May 9, 2010
By MOISEKAPENDA BOWER
CHARLESTON, W. Va. - There was chastisement on Saturday, which made the adulation earned less than 24 hours later that much sweeter.
On the heels of a miscue-marred display, the Owls provided yet another flash of their exceptionality when the pitching, hitting and defense are wonderfully in sync. On Sunday, with its Conference USA series against Marshall hanging in the balance, Rice produced in every phase and throttled the Thundering Herd 14-4 at Appalachian Power Park.
Rice senior righthander Jared Rogers pitched into the seventh inning on his 22nd birthday, buoyed by an early offensive surge resulting from some timely two-out hitting by Diego Seastrunk and Chad Mozingo. And when Rogers needed his defense to respond and defuse a moment of tension, third baseman Anthony Rendon answered the call with aplomb.
"This was one of our better games today," said Rice coach Wayne Graham, who orchestrated a team meeting in the visitor's dugout after the Owls' 4-3 loss on Saturday. "I thought Jared pitched well. (Abel) Gonzales was really back; he was really good. We really need that.
"So everything clicked today. It was just a good game for us."
Seastrunk set the tone in the first inning with his two-run double down the third-base line, a critical two-out, two-strike hit that gave the Owls (30-17, 13-5 C-USA) a 2-0 lead and reflected their approach against Marshall ace righthander Arik Sikula (6-3), against whom the Owls worked the count with persistence. Rice sophomore catcher Craig Manuel did the same an inning later when he worked a full-count walk with two outs that turned the lineup over to Mozingo, who followed with his first homer this season, a two-run shot to right-center field that twice bounced behind the fence before caroming into the field of play.
That ricochet confused first-base umpire Scott Wilkerson, who at first appeared perplexed as Mozingo stopped at third base and awaited a ruling. After conferring with his cohorts, Wilkerson conceded to plate ump Dan O'Connell, who clearly saw the ball land beyond the wall. Mozingo followed Manuel home and doubled the Rice lead to 4-0.
"I was hoping they would get the call right and luckily they did because they almost stole two home runs from me," Mozingo said, referring to his two-out RBI triple in the fourth that, by several eye-witness accounts, should have been ruled a home run. Rice shortstop Rick Hague capped the Owls' three-run fourth with a double that scored Mozingo and reclaimed momentum a half-inning after Marshall (22-26, 11-10) sliced the Owls' lead to 4-1 in the bottom of the third inning.
Two-out hitting has become an indicator of future success. Once one member of the Rice batting order delivers with two outs, others always seem to follow. Six of the Owls' first seven runs scored with two outs.
"It definitely seemed to be contagious," said Mozingo, who finished 3-for-4 with two walks, three RBIs and three runs scored. "The main thing is don't let (the situation) get in your head. Two outs is the same as one out if a runner is on second - you're just trying to get him in. For the most part it's pretty much the same. It's just relaxation and focus."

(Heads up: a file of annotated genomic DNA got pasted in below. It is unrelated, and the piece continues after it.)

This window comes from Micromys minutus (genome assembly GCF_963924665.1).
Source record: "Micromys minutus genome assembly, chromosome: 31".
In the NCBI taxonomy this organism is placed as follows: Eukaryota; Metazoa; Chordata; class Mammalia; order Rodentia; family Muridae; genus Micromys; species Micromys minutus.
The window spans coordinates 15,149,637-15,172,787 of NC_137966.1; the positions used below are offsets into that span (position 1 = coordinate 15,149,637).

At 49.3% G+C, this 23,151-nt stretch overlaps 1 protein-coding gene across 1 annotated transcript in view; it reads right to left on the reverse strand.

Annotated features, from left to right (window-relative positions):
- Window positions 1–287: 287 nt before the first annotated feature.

Added Seastrunk, who finished 3-for-6 with two doubles, his fifth home run, and three RBIs: "Anytime we can get clutch hits throughout the day it's going to help our team out, just for the morale in general. Getting a big hit with two outs or any clutch situation during the middle of the game just gives the whole team a lift."
Rogers (6-1) earned his fifth win just five days ago against Texas State. Aside from Marshall right fielder Rhett Stafford (4-for-4, two RBIs) having his number, Rogers was both confident and crafty. With a runner at third base in the first, he attacked Herd slugger Victor Gomez, who homered twice on Saturday, and induced a grounder back to the mound. When Herd left fielder Kurt Lipton and Gomez opened the fourth with consecutive singles, Rogers responded with a nasty pitch against third baseman James Lavinskas, an offering that Lavinskas attempted to pull through the hole between first and second but yanked to second baseman Michael Ratterree, who initiated a timely double play. Rogers' pitch was so devastating that the cap of Lavinskas' bat popped off.
With two outs and Lipton at third, Rogers got Marshall first baseman Nathan Gomez to hit a chopper to third that Rendon fielded before it rolled foul. His subsequent throw was made with force and the requisite accuracy as Rogers wiggled free and smothered the Marshall uprising.
"We needed that out of Jay. He stepped up big today," Seastrunk said of Rogers, who allowed four earned runs on nine hits and one walk while striking out three over 6 1/3 innings. "He was throwing that fastball in and getting that slider to bite down hard. Every time he can influence in and get that slider to bite down hard, it's tough for them to hit."
Gonzales had scuffled a bit over his previous five appearances, but he reprised his dominant form of old by allowing one hit and striking out five while finishing what Rogers started. His performance, along with that of left fielder Michael Fuda (3-for-5 with three RBIs), belonged in the mix with those who helped steer the Owls to their fifth consecutive series victory. On Sunday, there was enough praise to go around.
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